are on the alert, and the outcome will be awaited
with interest. Thus lasting impressions are assured.

The third precaution in this step is fully as impor-
tant as either of the other two and, in fact, conditions
the success of both ; it requires the statement of the aim.

The attention of pupils must be centred quickly
and fully on the work undertaken. They enter the
class room with scattered thoughts, or occupied with
the subject-matter of the recitation immediately pre-
ceding. Unless skill is manifested by the instructor
in calling up the ideas that are desirable and ia


excluding all others, the recitation is lame from the
beginning. Commands will not accomplish this ob-
ject Even adults possess little ability through mere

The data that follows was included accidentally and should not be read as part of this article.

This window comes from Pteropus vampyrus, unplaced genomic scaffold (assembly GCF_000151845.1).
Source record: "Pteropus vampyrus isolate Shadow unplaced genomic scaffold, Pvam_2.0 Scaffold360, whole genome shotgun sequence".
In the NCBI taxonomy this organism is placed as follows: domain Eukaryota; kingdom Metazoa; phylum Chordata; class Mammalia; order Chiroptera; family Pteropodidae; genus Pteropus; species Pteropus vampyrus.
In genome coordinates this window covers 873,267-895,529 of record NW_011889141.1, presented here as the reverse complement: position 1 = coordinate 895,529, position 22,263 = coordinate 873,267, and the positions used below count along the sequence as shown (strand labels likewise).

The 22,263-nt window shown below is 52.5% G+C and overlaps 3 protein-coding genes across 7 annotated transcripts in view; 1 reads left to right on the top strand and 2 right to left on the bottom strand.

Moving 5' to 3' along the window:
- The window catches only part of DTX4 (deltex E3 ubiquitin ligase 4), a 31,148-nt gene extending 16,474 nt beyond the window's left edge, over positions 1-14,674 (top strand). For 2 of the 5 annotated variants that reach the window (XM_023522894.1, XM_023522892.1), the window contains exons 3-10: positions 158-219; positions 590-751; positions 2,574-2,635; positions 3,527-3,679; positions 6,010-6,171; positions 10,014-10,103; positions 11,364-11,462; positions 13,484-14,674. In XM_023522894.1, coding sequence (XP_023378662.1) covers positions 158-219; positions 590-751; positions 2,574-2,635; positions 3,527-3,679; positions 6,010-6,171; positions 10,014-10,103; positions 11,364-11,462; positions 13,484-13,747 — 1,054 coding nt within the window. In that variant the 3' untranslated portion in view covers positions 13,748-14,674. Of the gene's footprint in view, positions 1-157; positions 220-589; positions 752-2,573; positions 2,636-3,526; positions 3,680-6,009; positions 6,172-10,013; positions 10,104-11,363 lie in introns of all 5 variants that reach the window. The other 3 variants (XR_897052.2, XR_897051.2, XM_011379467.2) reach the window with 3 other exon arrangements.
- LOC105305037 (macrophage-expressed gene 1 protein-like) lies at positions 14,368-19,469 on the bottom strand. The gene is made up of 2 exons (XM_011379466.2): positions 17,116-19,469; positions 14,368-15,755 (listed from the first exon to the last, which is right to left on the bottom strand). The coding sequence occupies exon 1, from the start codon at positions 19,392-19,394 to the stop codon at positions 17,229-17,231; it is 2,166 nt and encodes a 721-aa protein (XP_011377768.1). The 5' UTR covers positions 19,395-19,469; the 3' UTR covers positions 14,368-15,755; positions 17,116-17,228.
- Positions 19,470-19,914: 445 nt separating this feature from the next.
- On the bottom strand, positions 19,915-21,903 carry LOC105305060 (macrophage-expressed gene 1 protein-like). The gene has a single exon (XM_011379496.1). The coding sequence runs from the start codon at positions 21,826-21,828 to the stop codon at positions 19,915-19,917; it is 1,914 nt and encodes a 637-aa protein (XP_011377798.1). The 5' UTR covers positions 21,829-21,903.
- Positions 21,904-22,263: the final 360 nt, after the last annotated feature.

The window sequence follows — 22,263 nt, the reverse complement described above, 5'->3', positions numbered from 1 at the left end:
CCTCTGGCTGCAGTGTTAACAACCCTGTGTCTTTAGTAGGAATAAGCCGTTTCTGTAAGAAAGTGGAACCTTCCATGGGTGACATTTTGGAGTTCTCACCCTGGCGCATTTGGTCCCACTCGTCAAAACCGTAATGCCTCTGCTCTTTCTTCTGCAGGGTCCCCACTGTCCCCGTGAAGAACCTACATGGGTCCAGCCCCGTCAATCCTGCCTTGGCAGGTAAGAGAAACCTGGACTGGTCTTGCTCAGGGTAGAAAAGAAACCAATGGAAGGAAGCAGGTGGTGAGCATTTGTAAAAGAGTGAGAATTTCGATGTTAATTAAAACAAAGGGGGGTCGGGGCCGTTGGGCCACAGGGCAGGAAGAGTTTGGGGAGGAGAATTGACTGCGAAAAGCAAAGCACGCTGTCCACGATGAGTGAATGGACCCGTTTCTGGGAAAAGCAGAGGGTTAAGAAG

action of will alone to rivet their attention upon a
certain topic to the exclusion of all else. Much
less do children have this power. At the best the
latter are able through the force of will to turn their
attention to a given object for only a moment. If,
then, the subject-matter itself does not continue to
attract them, their thoughts quickly wander. But
much teaching fails to secure this initial act of the
will. Even though children sit bolt upright and
direct their eyes to the teacher, their minds, like
those of adults in listening to sermons, are often
filled with matters wholly irrelevant to the topic im-
mediately under discussion. Only as the recitation
proceeds is the attention of one child after another
caught and held by the facts presented, and only
during the latter part of the hour is much momentum
of thought attained. It would certainly be a great
gain if closer attention and greater speed in thinking
could be secured earlier, or even at the beginning of
the recitation period. A proper statement of the aim
of the recitation, worded from the children's point
of view, can do much toward the accomplishment of